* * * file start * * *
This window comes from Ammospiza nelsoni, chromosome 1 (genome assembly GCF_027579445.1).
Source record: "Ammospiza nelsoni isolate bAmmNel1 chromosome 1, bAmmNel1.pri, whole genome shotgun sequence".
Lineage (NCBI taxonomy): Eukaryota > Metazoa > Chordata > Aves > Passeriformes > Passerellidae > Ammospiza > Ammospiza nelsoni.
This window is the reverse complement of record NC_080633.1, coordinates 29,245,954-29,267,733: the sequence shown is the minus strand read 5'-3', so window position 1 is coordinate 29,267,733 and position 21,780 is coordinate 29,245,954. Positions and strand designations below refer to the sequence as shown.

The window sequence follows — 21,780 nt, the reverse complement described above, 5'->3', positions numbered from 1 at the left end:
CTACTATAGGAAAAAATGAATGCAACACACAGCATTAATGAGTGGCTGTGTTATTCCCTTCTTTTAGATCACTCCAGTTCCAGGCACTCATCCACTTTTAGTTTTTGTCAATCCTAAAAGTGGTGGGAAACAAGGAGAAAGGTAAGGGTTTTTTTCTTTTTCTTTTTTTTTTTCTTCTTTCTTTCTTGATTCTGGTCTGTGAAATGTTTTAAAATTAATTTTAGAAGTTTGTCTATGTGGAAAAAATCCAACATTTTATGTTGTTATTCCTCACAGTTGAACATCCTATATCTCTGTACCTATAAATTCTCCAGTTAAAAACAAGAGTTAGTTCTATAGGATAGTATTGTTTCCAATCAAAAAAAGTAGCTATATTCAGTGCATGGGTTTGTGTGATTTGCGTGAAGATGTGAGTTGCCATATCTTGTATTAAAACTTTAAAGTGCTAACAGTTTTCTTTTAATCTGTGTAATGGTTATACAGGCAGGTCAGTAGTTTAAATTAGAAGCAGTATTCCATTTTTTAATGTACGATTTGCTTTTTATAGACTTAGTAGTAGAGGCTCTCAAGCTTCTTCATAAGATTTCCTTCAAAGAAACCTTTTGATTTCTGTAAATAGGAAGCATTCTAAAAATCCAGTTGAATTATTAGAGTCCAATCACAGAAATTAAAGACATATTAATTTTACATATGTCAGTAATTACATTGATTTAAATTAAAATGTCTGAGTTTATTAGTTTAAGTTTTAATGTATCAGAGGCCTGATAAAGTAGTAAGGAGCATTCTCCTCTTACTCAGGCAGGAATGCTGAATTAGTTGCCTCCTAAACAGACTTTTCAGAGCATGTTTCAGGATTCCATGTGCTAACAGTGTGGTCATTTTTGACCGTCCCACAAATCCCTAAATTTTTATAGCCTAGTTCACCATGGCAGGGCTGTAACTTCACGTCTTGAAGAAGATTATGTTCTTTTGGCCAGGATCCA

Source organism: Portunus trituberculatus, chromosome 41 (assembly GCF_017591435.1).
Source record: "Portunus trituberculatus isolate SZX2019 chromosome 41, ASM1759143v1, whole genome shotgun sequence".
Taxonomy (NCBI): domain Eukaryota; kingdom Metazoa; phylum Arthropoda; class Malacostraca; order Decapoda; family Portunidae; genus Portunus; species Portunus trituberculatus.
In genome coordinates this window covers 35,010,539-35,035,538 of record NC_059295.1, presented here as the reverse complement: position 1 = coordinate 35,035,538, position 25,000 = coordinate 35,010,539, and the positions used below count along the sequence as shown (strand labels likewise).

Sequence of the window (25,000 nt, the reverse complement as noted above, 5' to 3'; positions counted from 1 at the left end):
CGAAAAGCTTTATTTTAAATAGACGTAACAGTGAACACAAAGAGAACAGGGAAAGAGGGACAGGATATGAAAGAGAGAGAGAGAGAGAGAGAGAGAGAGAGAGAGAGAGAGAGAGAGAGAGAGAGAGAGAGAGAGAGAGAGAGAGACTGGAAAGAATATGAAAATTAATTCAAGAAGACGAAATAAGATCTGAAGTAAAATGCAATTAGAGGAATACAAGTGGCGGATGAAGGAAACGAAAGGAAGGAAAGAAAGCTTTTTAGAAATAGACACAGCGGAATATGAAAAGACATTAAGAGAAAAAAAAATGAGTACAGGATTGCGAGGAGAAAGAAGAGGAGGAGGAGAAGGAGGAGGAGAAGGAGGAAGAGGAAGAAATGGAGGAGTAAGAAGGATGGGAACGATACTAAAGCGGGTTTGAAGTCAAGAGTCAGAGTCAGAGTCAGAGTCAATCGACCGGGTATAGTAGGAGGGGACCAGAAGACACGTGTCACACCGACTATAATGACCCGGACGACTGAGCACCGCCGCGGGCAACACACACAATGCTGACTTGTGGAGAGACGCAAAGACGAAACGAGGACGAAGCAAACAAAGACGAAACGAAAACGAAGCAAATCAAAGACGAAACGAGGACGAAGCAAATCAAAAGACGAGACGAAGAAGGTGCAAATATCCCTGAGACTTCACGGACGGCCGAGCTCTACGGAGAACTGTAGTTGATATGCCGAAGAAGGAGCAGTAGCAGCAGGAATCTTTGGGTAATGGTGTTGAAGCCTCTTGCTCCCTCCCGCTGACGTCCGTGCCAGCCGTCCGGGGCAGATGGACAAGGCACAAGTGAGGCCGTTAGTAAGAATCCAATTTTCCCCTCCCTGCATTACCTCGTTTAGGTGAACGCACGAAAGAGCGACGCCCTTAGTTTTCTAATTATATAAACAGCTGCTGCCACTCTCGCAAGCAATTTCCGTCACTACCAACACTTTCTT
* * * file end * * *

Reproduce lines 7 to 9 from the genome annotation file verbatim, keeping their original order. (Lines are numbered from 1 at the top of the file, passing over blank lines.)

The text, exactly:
Source organism: Portunus trituberculatus, chromosome 41 (assembly GCF_017591435.1).
Source record: "Portunus trituberculatus isolate SZX2019 chromosome 41, ASM1759143v1, whole genome shotgun sequence".
Taxonomy (NCBI): domain Eukaryota; kingdom Metazoa; phylum Arthropoda; class Malacostraca; order Decapoda; family Portunidae; genus Portunus; species Portunus trituberculatus.